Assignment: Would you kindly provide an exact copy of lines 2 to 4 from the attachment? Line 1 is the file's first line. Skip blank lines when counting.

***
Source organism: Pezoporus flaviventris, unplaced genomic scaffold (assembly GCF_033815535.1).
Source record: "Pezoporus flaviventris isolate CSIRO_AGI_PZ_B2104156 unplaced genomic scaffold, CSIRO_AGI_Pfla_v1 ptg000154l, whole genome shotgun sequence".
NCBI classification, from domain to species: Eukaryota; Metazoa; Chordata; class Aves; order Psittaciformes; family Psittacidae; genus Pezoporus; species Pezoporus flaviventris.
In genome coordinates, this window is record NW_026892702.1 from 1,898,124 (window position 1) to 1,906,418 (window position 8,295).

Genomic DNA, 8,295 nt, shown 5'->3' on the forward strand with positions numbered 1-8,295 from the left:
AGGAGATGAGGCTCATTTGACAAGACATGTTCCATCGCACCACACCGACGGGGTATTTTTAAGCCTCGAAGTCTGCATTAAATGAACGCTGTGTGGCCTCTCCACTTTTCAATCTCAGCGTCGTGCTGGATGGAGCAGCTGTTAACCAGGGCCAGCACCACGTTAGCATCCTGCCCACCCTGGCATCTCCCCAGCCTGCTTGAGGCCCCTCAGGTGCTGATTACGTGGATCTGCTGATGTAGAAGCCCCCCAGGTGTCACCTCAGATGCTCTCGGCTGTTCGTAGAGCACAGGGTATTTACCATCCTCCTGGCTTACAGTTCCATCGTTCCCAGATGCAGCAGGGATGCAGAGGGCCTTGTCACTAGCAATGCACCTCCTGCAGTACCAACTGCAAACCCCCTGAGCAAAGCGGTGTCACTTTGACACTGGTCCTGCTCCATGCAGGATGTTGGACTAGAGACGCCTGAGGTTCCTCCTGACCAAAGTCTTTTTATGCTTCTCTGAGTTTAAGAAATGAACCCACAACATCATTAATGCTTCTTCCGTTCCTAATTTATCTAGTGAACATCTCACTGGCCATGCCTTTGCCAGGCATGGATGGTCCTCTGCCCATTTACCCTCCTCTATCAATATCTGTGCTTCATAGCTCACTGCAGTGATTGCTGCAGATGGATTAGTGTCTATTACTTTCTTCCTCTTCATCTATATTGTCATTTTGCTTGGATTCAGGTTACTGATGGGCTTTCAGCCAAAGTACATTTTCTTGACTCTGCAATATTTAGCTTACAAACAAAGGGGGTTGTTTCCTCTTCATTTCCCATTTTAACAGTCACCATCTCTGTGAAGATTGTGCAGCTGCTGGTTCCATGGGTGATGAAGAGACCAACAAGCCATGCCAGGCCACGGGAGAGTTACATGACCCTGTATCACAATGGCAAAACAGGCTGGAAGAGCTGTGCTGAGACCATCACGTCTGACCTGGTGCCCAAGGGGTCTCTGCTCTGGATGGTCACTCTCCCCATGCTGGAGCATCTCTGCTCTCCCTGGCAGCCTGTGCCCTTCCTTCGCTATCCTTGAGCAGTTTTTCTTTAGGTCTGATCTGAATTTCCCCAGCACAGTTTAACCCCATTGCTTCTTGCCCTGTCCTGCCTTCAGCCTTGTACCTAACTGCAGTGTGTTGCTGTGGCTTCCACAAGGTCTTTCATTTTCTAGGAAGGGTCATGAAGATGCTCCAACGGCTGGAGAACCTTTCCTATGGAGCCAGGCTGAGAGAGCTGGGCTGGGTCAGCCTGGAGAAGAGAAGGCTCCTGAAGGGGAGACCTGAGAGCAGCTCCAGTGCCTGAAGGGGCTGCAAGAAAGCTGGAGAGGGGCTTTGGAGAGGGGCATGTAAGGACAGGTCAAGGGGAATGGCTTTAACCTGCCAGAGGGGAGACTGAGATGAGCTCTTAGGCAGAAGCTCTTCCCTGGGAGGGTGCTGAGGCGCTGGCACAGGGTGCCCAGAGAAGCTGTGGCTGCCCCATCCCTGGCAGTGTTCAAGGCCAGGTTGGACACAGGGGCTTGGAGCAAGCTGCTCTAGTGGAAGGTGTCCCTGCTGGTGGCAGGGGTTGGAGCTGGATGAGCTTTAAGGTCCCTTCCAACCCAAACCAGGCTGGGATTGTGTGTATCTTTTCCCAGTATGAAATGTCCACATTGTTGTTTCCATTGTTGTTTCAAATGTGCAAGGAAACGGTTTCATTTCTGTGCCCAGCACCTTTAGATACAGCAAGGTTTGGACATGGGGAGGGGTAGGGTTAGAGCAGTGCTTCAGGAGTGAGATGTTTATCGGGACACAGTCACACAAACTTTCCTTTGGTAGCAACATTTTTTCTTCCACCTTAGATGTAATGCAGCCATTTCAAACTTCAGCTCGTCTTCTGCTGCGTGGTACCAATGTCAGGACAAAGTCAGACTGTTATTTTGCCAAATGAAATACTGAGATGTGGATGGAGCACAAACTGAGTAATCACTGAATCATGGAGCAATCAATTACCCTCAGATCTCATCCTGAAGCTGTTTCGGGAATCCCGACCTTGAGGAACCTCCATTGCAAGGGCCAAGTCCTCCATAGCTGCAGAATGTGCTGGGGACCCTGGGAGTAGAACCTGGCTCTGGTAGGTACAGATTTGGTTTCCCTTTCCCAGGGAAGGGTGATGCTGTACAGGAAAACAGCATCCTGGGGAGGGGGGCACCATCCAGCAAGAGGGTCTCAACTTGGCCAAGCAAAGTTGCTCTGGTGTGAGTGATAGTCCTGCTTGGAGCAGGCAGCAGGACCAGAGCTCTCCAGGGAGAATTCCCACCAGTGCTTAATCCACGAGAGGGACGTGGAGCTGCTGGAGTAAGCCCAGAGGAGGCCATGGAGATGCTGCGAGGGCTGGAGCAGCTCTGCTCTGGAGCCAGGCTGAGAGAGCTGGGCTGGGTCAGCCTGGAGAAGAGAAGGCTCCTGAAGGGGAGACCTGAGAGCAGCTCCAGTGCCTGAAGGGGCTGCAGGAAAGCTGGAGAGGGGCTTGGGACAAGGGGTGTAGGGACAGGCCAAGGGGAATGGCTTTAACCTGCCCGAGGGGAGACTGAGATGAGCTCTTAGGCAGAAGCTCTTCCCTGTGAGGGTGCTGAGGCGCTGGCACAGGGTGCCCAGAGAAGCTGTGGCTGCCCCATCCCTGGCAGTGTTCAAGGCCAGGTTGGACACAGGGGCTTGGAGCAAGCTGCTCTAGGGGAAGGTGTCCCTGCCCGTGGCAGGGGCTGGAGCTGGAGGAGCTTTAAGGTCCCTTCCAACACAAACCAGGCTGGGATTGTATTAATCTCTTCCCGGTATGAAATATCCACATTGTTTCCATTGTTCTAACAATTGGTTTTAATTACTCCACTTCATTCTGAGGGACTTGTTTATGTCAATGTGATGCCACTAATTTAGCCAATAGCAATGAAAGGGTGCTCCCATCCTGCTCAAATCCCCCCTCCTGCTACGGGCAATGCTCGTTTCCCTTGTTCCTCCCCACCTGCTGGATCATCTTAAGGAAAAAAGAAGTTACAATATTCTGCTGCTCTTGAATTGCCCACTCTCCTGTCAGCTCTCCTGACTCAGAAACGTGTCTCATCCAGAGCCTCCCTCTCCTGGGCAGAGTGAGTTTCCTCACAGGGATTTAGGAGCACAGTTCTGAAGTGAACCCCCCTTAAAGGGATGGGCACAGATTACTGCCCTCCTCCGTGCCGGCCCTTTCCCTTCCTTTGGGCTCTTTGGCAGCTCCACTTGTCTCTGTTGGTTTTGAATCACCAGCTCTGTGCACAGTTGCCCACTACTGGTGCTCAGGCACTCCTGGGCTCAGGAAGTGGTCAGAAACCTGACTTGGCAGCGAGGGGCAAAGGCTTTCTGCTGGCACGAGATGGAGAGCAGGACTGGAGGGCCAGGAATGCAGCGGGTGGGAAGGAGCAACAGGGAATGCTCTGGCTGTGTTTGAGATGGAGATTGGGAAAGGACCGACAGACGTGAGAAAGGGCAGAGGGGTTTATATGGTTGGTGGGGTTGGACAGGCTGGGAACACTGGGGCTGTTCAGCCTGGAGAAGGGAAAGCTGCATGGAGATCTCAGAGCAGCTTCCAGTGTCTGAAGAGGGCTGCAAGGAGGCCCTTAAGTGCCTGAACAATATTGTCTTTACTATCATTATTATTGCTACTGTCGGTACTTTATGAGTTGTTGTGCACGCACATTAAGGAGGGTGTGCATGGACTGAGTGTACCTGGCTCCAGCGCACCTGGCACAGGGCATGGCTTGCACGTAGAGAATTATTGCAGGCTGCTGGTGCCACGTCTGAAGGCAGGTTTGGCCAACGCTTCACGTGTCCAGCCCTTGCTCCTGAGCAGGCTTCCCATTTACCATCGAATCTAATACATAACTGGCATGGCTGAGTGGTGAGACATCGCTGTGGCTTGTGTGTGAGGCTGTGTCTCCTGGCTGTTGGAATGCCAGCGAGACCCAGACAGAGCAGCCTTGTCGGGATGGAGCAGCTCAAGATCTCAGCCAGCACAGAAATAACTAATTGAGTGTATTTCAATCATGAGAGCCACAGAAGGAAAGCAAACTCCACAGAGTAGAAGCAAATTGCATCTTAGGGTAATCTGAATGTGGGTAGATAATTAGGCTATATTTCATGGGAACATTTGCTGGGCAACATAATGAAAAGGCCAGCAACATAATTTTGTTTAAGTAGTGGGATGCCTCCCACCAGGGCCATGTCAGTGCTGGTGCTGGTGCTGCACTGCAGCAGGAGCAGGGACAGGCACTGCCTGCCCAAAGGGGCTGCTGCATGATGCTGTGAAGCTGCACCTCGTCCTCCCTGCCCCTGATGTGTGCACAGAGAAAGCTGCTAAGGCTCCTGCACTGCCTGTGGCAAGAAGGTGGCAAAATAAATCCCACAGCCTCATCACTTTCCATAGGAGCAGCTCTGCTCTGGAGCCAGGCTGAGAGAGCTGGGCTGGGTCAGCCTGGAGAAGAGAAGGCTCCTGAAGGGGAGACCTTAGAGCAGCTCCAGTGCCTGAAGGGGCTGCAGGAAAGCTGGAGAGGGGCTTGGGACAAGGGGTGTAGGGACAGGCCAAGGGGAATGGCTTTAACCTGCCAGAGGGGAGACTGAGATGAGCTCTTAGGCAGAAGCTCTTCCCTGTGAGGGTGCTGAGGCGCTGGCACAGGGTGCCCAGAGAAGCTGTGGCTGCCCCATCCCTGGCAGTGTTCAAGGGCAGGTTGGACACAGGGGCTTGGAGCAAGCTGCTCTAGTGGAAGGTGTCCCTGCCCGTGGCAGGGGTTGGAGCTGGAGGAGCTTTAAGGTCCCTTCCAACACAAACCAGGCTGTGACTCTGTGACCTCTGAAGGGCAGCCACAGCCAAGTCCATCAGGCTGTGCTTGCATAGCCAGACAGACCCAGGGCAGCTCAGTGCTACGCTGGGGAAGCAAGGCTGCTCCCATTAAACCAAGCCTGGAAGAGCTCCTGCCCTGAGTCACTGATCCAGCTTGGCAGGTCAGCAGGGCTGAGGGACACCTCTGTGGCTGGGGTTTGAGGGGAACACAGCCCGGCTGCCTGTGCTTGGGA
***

Source record: "Pezoporus flaviventris isolate CSIRO_AGI_PZ_B2104156 unplaced genomic scaffold, CSIRO_AGI_Pfla_v1 ptg000154l, whole genome shotgun sequence".
NCBI classification, from domain to species: Eukaryota; Metazoa; Chordata; class Aves; order Psittaciformes; family Psittacidae; genus Pezoporus; species Pezoporus flaviventris.
In genome coordinates, this window is record NW_026892702.1 from 1,898,124 (window position 1) to 1,906,418 (window position 8,295).